Dalit Christian discrimination rocks minority commission meeting

Dindigul (Story – Matters India): A meeting of the Tamil Nadu Minorities Commission on Tuesday heard several people accusing the Churches in India of discriminating their Dalit members.

Dalit Christians are denied even basic rights and the upper caste Christians ill treat or totally ignore them, according to representatives of various Dalit Christian organizations who attended the meeting at the Dindigul Collectorate.

They urged the government to intervene and protect the Dalit Christians’ basic rights.

The groups claimed that their people formed more than 70 percent of Christians in Tamil Nadu but upper caste Christians dominate churches. This dominant group treats Dalits Christians as minority, they alleged.

Minorities Commission chairperson Bishop M Prakash of the Independent Church, who chaired the meeting, admitted that discrimination against Dalit Christians existed in churches across the state.

But neither the commission nor the government could interfere in it as it was like a fight among members of a family. They should sort out these issues among themselves.

The government could advise both sides to find an amicable solution, he added.

The Dalit Christians questioned how long the suppressed class could negotiate without any solution.

Around 80 percent of Dalit Christians suffer from caste discrimination in the Church especially in some dioceses with a group of persons enjoying foreign funds, alleged Christopher of Dalit Viduthalai Iyakkam (Dalit Liberation Movement).

He also said that schools managed by Christian Missions did not admit Dalit Christian students and refused to follow 17 percent reservation for Dalits prescribed by the government in minority schools. The Commission should inspect minority schools. Recognition of erring schools should be cancelled and funds from the government should be stopped, he demanded.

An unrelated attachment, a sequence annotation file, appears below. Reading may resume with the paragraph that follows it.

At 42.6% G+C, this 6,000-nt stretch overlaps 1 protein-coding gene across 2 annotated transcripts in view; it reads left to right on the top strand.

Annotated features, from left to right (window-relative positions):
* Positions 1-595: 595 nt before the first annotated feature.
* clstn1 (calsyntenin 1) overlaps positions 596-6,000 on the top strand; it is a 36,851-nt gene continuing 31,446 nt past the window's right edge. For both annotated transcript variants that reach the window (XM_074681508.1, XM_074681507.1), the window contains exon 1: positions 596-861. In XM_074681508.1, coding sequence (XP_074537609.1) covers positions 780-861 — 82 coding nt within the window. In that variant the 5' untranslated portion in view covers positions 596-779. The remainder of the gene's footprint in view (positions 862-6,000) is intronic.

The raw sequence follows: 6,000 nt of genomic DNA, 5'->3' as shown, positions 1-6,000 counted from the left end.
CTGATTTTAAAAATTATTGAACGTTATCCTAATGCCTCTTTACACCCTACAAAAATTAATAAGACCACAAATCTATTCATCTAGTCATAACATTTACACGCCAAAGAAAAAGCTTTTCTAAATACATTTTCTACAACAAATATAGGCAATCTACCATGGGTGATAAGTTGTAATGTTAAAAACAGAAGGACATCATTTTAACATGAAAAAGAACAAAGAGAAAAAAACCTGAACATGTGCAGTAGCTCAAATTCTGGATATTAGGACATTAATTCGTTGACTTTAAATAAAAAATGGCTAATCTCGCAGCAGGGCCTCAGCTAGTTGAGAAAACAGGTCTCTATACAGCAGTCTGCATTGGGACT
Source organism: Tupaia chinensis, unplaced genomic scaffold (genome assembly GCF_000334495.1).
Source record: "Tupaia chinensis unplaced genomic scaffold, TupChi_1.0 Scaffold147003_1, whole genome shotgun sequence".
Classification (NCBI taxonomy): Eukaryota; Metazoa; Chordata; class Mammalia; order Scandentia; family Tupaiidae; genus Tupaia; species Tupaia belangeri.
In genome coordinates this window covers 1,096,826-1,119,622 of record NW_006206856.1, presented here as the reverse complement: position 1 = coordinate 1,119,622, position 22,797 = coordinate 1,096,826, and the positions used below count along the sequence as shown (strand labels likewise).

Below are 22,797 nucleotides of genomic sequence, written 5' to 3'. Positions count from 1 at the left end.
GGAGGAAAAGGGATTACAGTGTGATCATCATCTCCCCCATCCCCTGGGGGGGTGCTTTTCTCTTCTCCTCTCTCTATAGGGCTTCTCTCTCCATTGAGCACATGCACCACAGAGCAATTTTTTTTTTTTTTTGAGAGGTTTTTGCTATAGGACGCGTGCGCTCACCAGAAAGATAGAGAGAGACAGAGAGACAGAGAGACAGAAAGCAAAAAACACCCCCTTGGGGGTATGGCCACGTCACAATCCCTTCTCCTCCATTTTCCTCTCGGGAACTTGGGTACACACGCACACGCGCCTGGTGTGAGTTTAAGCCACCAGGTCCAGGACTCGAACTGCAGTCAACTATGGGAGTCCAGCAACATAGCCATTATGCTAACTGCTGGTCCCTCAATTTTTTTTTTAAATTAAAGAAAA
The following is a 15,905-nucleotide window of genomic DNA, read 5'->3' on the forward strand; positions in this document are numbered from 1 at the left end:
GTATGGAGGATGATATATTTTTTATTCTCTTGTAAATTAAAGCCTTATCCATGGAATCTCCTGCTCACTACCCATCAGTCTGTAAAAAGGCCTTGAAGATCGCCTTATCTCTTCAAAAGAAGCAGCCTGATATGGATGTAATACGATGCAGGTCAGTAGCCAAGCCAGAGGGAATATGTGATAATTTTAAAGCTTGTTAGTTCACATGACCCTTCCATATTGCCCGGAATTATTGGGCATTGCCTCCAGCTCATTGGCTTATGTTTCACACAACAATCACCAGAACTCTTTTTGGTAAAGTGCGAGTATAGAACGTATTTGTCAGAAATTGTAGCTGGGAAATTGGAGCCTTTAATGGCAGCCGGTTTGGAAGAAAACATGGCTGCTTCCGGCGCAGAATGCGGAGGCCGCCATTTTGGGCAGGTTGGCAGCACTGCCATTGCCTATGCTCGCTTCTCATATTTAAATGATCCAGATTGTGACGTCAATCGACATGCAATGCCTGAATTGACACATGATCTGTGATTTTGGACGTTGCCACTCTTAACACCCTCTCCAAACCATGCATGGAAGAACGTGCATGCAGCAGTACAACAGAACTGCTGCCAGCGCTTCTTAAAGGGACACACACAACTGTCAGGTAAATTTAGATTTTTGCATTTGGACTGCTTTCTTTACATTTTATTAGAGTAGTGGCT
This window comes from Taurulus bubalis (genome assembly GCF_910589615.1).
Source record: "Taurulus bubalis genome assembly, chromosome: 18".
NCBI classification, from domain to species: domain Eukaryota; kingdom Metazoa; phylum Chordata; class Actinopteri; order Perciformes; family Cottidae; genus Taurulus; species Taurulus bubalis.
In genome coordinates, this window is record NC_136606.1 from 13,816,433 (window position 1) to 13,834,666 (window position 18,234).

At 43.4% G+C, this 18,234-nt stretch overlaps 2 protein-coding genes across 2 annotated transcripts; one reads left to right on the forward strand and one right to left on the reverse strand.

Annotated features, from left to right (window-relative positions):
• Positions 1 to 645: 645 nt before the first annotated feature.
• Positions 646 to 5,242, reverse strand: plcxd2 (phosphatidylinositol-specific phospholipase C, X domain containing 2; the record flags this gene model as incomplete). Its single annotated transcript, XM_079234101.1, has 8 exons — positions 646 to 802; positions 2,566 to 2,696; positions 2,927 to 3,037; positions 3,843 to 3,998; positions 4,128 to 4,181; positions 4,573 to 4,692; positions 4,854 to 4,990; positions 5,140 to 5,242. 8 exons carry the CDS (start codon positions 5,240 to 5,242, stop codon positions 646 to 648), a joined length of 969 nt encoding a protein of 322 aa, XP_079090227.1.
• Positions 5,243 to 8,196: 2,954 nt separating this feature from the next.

A group of Christians from Reddiyarchatram complained that revenue officials had sealed a worship center and denied permission to conduct prayer there. Revenue officials assured the chairperson to open the center for prayer quickly.

Commission members Sardar Manjit Singh Nayar, Justin Selvaraj, A.M. James and K. Kalamani and Collector T.N. Hariharan were present.

Drawing the commission’s attention to the closure of the Kuralampatti church by the Tahsildar, Fr Ramesh sought adequate security for the minority community. Responding, Murugesan, Tahsildar, Dindigul West, said permission would be given for holding prayer service in the church if it did not disturb locals.

The groups also demanded community certificate to those who had converted to Buddhism.

Bishop Prakash said computerized community certificates for Buddhism could not be given at present and steps would be taken to give hand-written community certificates.

He said people could approach the district minority welfare office and avail the benefits given by the government.

Giving statistics, he said scholarships worth 21.4 million rupees were given to minority students in 2014-2015. Financial assistance of `608,000 rupees was offered to 15 members of Muslim Mahalir Uthavum Sangam.

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